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180. Job 18:1-4, Bildad’s Opening Gambit
1 Then Bildad the Shuhite responded,
2 “How long will you hunt for words?
Show understanding and then we can talk.
3 Why are we regarded as beasts,
As stupid in your eyes?
4 O you who tear yourself in your anger—
For your sake is the earth to be abandoned,
Or the rock to be moved from its place?
If all we had was the NASB translation of verse 2, we would conclude that Bildad here skillfully linked the concept of hunting for words with God’s alleged hunting Job down two chapters previously. His point would be that by using a somewhat amusing image to describe Job (we can imagine him trying to track down words), he is attempting to neutralize Job’s acid words of Job 16.
Yet, upon actually looking at the Hebrew text of verse 2, we see that our musings are for nought. There is no word for hunting (tsud/tsayid) or breaking in (like the several appearances of parats/perets in Job 16:14). A word-for-word rendering of verse 2 would go something like this:
“How long (until) you place an end/snare for your words? Get understanding
and afterwards we will speak.”
The first five Hebrew words of this verse are difficult. The opening two are similar to Bildad’s opening two words in 8:2. It was ad-an (“How long?”) in 8:2 and ad-anah here. Same meaning. But it is the next three words that occasion problems. First, the common verb sum (“to place/put”) is put in the second person plural, though we can’t imagine anyone other than Job, an individual, who is in view. Then, the word qenets, which follows, is a hapax, but most translators think it means “snare” or “trap” or “end.” The word “trap” here would conveniently dovetail with Bildad’s screed about snares or traps a few verses later, but what is somewhat unusual is that Bildad wouldn’t use this word below. After all, you already have to sort of ransack the lexicon to find six words for “traps/gins/snares”—why not employ one in verses 8-10 that you already have used in verse 2, rare as it is?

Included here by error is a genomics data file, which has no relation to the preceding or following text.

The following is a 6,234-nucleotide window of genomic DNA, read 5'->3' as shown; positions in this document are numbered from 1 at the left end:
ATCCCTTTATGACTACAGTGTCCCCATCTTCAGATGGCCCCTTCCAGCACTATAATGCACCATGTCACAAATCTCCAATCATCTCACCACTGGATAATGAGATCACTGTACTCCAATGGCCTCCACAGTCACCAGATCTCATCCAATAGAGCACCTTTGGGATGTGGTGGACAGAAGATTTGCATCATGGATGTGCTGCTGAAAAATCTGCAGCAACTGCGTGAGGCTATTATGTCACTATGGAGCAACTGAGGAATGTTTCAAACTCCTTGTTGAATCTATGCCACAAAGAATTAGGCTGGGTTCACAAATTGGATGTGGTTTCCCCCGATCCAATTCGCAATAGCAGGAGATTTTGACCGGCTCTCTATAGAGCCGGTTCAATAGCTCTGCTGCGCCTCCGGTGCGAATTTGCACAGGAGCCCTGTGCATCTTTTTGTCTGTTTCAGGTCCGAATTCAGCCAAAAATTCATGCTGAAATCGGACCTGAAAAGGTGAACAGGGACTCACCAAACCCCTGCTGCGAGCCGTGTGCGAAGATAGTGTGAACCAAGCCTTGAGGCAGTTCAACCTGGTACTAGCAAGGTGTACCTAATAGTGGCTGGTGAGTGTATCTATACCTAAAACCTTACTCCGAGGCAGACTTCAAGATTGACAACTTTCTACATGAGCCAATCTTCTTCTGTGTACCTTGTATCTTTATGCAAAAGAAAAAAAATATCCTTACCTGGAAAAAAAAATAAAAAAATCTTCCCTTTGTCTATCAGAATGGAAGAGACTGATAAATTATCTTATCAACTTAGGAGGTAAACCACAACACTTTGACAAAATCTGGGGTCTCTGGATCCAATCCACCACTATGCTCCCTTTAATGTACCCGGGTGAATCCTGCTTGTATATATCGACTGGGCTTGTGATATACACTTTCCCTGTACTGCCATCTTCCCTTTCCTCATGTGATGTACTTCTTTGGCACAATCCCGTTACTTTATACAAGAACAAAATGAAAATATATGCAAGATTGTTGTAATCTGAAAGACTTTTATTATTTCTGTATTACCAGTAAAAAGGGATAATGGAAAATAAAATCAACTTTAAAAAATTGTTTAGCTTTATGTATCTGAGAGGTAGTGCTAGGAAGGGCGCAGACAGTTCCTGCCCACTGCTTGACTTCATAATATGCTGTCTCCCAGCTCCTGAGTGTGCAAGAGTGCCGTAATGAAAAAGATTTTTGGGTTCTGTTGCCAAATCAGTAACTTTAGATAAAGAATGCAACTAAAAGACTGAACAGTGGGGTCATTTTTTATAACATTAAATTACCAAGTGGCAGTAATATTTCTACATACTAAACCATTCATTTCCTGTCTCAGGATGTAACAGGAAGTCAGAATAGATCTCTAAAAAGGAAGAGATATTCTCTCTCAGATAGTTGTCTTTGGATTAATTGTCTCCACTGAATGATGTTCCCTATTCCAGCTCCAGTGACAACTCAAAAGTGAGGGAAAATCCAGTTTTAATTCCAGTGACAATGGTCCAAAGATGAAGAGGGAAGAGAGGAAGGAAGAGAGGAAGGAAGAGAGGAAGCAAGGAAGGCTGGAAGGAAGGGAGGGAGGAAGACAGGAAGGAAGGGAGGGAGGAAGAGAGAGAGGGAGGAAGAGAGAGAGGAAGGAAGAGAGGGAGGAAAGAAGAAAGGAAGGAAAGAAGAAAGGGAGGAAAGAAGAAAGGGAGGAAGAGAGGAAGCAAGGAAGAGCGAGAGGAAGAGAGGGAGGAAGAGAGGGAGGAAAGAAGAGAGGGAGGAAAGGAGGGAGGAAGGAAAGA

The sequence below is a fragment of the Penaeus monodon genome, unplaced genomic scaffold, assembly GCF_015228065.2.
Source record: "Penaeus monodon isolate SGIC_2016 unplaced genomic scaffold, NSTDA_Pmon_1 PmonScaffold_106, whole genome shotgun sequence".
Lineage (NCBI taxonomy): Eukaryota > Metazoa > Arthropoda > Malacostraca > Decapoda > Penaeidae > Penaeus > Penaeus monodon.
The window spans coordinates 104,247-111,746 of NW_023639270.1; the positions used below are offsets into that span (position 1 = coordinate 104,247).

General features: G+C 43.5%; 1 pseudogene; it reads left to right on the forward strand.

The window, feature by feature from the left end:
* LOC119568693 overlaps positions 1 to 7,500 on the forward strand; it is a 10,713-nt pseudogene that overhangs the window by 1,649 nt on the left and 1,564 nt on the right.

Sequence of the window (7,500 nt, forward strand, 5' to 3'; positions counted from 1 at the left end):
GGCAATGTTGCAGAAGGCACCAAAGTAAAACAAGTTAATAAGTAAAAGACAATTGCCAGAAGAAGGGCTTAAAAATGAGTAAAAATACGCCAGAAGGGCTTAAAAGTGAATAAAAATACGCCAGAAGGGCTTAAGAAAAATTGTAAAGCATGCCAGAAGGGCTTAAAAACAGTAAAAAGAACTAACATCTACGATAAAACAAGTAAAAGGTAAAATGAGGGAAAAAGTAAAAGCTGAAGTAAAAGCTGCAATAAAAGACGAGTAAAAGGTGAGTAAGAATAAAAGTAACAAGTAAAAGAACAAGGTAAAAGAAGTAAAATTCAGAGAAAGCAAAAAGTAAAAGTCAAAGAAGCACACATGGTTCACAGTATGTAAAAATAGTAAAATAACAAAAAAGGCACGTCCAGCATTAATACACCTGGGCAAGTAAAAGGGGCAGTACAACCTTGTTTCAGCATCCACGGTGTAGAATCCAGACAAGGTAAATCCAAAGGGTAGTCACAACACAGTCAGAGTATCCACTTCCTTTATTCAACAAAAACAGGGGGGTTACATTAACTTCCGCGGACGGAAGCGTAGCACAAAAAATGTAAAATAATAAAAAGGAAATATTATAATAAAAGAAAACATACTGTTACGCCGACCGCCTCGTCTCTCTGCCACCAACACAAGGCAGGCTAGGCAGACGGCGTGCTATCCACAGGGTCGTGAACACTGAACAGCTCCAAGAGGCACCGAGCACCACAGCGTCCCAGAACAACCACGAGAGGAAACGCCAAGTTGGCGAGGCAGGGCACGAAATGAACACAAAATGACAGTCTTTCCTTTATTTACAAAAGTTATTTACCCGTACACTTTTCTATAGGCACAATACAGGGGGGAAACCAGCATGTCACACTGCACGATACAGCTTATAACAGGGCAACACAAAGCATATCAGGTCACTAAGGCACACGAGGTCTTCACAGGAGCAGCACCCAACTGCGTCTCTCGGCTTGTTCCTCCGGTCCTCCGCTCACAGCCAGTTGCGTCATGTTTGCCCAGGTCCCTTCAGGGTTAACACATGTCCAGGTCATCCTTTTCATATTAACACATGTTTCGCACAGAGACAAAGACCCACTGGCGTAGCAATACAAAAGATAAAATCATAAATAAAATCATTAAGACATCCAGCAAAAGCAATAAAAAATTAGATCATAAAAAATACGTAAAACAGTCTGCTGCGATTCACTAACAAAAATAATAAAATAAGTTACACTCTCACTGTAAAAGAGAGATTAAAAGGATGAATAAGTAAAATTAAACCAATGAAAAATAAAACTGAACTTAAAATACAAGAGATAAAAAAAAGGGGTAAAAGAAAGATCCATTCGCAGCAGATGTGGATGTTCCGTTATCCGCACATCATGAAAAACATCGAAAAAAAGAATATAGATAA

If we render qenets in verse 2 as “trap,” we then have, “How long will you keep placing a trap with your words?” It isn’t a bad question, and we can easily imagine how Bildad and the friends might look at Job’s speeches not just as florid accounts of Job’s troubles but also as traps for the unwary who might “bite” or “nibble” at something Job said and then become trapped in his verbal fusillade.
But the majority of scholars now tend to substitute the common word qets (“end/extremity”) for qenets here, under the assumption that it yields clearer meaning. If we do this, we would have, “How long will it be until you place an end to words?” Or, more colloquially, ‘When are you going to shut up, Job?’ This, in the minds of many, then makes the second half of verse 2 more understandable, which goes on to say:
“Gain understanding/get insight and afterwards we will speak.”
Bildad’s point would then be that Job, who has been hogging the verbal airways over the previous six chapters (five out of six chapters are in his mouth), would really benefit by listening, gaining understanding and then speaking together (the verb for speak is in the first person plural) with the friends.
I can’t decide on this one but, with a nod to William Carlos Williams, one might say that more depends on a red wheelbarrow than on my decision here. The word for “words” here (millah) is the Job-specific word for “words” (34/38 appearances in Job). In 8:2, Bildad had asked, “How long (ad-an) will you speak (malal, the verb form of millah) these things?” I believe we see a similar idea here.